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US-based Team Traveller seeks support for European spin-off set up by Britain's James Stout...

A US-based amateur cycling team that is expanding internationally has turned to a crowdfunding website in an attempt to raise backing for its elite riders during the 2012 season. Initially, Team Traveller is looking to raise £6,000 through the website PleaseFundUs.

Founded in Lexington, Virginia, next season Team Traveller will be racing not only in the US, but will also have a squad based in Europe that will compete in countries including Great Britain, France, Belgium, Holland and Spain, plus an Australian team riding in Victoria and New South Wales.

On its page on PleaseFundUs, the team says it has “taken on several ex professional cyclists who have been cut from cycling teams without notice due to “financial issues.’

“We believe this isn't right or fair.

“We want to form a team which overcomes the transience of the pro cycling scene and provides a nurturing home for talent from around the world.

“To this end we have riders from the UK, Spain, Columbia, Moldova and Belarus. These guys wouldn’t normally get the opportunities we want to give them, but they deserve them.”

One of those riders is British cyclist and diabetic James Stout, formerly with Team Type 1, who has helped set up the European side of the team, and who talks about some of his own plans for the coming year on his Insulin and Embrocation blog.

Team Traveller from Sam Theurer on Vimeo.

The team admits that the £6,000 it is looking for via PleaseFundUs is a drop in the ocean compared to what it actually needs (its published budget for 2012 is around $150,000), but will help get the elite team up and running.

£4,000 of that will go on bikes (net of what is described as “a great sponsor deal”), £500 on licences and £1,000 on kits – Team Traveller’s zebra print outfits being inspired by those worn by Mario Cipollini while with Domina Vacanze.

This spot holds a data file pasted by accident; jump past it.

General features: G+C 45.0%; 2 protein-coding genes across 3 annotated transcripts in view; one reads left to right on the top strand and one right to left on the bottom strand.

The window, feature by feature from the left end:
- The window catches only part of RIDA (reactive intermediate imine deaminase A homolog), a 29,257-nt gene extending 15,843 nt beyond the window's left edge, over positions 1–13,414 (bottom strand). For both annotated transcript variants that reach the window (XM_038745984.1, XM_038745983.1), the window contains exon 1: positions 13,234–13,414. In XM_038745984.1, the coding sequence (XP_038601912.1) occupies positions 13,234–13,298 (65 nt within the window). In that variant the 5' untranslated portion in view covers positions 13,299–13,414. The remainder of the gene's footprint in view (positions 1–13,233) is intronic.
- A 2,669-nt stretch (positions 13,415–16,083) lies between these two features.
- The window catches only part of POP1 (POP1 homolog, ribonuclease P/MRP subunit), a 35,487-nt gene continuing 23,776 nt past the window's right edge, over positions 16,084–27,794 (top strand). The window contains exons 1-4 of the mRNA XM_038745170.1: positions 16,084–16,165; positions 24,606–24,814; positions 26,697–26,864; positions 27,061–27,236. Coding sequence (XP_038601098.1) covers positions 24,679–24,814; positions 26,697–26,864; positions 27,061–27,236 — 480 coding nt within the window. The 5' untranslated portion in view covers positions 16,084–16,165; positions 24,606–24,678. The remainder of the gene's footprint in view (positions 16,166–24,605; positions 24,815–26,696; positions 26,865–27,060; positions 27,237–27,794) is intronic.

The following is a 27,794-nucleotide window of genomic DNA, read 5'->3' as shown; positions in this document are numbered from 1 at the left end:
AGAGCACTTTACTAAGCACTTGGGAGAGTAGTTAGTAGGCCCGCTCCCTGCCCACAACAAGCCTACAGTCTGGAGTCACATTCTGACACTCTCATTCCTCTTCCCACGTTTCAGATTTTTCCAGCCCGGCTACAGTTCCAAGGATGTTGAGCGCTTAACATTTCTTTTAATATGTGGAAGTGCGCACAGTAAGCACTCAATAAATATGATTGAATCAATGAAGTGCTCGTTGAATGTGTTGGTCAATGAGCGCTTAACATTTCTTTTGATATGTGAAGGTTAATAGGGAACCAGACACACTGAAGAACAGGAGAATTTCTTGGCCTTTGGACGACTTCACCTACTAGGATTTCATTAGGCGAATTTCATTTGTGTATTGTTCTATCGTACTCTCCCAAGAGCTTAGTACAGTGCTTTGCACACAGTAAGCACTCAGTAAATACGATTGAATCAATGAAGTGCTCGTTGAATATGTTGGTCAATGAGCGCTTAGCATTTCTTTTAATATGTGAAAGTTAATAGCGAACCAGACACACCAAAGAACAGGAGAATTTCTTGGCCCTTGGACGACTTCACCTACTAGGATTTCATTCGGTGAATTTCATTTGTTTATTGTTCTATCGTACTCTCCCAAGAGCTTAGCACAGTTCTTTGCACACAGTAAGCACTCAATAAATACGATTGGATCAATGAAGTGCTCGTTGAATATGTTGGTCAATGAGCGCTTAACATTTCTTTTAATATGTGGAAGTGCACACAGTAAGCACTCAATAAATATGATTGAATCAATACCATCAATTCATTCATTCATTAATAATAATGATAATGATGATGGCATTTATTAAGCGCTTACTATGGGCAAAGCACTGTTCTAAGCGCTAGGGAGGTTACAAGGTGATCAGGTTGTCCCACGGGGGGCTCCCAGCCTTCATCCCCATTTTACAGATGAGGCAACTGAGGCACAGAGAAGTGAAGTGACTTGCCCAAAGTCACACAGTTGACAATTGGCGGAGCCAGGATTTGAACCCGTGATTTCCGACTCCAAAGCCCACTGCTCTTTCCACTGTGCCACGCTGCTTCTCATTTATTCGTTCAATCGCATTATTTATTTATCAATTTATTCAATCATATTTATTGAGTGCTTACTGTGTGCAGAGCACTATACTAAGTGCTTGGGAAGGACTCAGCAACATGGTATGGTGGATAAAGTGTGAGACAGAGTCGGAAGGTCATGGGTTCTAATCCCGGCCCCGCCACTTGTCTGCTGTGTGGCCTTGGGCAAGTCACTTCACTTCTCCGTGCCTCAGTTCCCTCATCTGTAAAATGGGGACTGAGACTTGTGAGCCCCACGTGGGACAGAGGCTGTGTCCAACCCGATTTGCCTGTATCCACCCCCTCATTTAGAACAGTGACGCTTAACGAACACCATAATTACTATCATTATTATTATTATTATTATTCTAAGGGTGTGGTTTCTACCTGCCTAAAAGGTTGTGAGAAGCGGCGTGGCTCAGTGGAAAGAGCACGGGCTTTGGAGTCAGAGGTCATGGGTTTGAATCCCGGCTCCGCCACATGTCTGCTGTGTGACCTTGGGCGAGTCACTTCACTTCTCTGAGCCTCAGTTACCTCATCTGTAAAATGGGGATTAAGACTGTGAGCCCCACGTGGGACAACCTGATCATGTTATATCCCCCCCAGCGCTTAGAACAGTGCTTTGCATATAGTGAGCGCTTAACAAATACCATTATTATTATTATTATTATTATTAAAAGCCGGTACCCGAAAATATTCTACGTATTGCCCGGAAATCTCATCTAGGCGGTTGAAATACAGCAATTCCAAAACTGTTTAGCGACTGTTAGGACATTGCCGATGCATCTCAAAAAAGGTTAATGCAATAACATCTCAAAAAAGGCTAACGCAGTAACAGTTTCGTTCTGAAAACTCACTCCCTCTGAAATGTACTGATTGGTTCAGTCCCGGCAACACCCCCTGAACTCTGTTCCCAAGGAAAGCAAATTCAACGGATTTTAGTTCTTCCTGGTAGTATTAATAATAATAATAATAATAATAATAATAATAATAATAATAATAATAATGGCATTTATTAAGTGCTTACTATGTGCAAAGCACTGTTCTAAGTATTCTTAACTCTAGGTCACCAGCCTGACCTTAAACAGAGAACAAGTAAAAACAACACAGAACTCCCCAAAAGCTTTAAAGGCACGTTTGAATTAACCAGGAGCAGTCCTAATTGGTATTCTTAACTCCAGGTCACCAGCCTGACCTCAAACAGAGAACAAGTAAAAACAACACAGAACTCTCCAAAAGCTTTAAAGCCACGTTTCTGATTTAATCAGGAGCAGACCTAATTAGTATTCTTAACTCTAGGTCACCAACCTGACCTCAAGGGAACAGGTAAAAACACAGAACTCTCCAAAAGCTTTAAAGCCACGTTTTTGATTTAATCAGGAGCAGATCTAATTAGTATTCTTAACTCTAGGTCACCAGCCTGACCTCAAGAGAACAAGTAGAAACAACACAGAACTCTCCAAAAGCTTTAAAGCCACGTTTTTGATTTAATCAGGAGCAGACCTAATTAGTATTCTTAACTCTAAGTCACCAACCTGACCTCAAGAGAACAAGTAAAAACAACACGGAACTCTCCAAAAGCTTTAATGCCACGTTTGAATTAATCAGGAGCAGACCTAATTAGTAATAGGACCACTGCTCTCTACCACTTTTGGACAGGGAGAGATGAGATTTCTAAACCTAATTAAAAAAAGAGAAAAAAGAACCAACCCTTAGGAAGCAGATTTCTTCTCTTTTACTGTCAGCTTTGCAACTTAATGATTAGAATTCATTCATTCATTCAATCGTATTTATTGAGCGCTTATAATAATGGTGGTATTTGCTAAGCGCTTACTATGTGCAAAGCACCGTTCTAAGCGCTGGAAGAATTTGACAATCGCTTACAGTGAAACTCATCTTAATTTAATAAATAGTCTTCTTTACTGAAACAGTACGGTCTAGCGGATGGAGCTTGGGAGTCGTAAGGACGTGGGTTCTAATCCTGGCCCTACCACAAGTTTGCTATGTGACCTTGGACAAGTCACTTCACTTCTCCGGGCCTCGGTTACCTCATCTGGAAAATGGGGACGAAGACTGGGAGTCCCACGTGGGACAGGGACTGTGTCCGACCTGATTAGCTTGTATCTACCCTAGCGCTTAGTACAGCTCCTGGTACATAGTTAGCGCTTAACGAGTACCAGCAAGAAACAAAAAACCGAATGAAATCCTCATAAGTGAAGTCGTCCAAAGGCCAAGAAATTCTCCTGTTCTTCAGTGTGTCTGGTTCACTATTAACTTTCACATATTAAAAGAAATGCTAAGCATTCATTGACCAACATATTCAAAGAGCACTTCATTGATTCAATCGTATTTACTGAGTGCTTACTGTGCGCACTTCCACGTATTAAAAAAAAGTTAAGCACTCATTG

There are incentives to get involved, too – a donation of £20 or more will get you a pair of gloves or socks and a social media shout-out, while £100 gets you a jersey, all the way up to £5,000 which gets you sponsorship space on the jersey plus rides and other events with the team.

Born in Scotland, Simon moved to London aged seven and now lives in the Oxfordshire Cotswolds with his miniature schnauzer, Elodie. He fell in love with cycling one Saturday morning in 1994 while living in Italy when Milan-San Remo went past his front door. A daily cycle commuter in London back before riding to work started to boom, he's been news editor at road.cc since 2009. Handily for work, he speaks French and Italian. He doesn't get to ride his Colnago as often as he'd like, and freely admits he's much more adept at cooking than fettling with bikes.

6 comments

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notfastenough [3679 posts] 4 years ago
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I'd be more inclined to donate enough for a jersey if the jersey in question was a nicer design - who wants to look like a zebra?!

Best of luck though - I might still donate a bit.

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a.jumper [846 posts] 4 years ago
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Sorry: no say, no money. They should consider a fan-owned model like Exeter City FC, Ebbsfleet or most cricket or rugby union clubs.

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Gkam84 [9086 posts] 4 years ago